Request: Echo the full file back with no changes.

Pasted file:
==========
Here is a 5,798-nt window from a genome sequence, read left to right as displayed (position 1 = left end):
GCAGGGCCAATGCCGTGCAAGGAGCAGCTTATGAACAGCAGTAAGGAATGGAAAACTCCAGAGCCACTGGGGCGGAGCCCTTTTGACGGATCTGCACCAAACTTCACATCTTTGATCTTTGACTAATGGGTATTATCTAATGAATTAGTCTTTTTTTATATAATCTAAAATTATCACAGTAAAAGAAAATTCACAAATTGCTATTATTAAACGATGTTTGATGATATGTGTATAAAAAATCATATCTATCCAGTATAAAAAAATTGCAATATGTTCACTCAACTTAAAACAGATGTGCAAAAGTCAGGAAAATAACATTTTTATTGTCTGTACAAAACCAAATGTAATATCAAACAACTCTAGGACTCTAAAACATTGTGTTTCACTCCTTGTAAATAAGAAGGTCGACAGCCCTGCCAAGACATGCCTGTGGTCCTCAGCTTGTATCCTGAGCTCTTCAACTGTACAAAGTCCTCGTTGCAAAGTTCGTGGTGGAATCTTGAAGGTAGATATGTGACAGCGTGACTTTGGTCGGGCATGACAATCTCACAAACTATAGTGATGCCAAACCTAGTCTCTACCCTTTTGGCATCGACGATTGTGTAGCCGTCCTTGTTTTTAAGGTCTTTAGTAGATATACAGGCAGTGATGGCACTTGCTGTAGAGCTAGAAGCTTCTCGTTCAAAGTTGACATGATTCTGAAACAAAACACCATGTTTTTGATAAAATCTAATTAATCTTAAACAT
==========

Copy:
Here is a 5,798-nt window from a genome sequence, read left to right as displayed (position 1 = left end):
GCAGGGCCAATGCCGTGCAAGGAGCAGCTTATGAACAGCAGTAAGGAATGGAAAACTCCAGAGCCACTGGGGCGGAGCCCTTTTGACGGATCTGCACCAAACTTCACATCTTTGATCTTTGACTAATGGGTATTATCTAATGAATTAGTCTTTTTTTATATAATCTAAAATTATCACAGTAAAAGAAAATTCACAAATTGCTATTATTAAACGATGTTTGATGATATGTGTATAAAAAATCATATCTATCCAGTATAAAAAAATTGCAATATGTTCACTCAACTTAAAACAGATGTGCAAAAGTCAGGAAAATAACATTTTTATTGTCTGTACAAAACCAAATGTAATATCAAACAACTCTAGGACTCTAAAACATTGTGTTTCACTCCTTGTAAATAAGAAGGTCGACAGCCCTGCCAAGACATGCCTGTGGTCCTCAGCTTGTATCCTGAGCTCTTCAACTGTACAAAGTCCTCGTTGCAAAGTTCGTGGTGGAATCTTGAAGGTAGATATGTGACAGCGTGACTTTGGTCGGGCATGACAATCTCACAAACTATAGTGATGCCAAACCTAGTCTCTACCCTTTTGGCATCGACGATTGTGTAGCCGTCCTTGTTTTTAAGGTCTTTAGTAGATATACAGGCAGTGATGGCACTTGCTGTAGAGCTAGAAGCTTCTCGTTCAAAGTTGACATGATTCTGAAACAAAACACCATGTTTTTGATAAAATCTAATTAATCTTAAACAT